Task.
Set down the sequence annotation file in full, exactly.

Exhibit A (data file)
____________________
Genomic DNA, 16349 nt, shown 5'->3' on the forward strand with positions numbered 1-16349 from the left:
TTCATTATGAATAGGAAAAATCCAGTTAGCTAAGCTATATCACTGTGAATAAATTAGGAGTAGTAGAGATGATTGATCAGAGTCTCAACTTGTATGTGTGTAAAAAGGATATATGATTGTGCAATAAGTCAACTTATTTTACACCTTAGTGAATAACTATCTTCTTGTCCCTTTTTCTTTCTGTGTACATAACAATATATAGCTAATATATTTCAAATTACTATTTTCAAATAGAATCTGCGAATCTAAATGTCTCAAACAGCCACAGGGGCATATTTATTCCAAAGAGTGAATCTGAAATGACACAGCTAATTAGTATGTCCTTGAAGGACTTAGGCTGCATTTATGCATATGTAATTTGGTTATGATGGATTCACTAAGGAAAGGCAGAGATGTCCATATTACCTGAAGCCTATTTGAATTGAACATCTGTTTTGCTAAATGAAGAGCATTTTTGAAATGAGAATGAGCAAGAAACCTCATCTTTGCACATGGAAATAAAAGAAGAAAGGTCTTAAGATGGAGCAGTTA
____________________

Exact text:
Genomic DNA, 16349 nt, shown 5'->3' on the forward strand with positions numbered 1-16349 from the left:
TTCATTATGAATAGGAAAAATCCAGTTAGCTAAGCTATATCACTGTGAATAAATTAGGAGTAGTAGAGATGATTGATCAGAGTCTCAACTTGTATGTGTGTAAAAAGGATATATGATTGTGCAATAAGTCAACTTATTTTACACCTTAGTGAATAACTATCTTCTTGTCCCTTTTTCTTTCTGTGTACATAACAATATATAGCTAATATATTTCAAATTACTATTTTCAAATAGAATCTGCGAATCTAAATGTCTCAAACAGCCACAGGGGCATATTTATTCCAAAGAGTGAATCTGAAATGACACAGCTAATTAGTATGTCCTTGAAGGACTTAGGCTGCATTTATGCATATGTAATTTGGTTATGATGGATTCACTAAGGAAAGGCAGAGATGTCCATATTACCTGAAGCCTATTTGAATTGAACATCTGTTTTGCTAAATGAAGAGCATTTTTGAAATGAGAATGAGCAAGAAACCTCATCTTTGCACATGGAAATAAAAGAAGAAAGGTCTTAAGATGGAGCAGTTA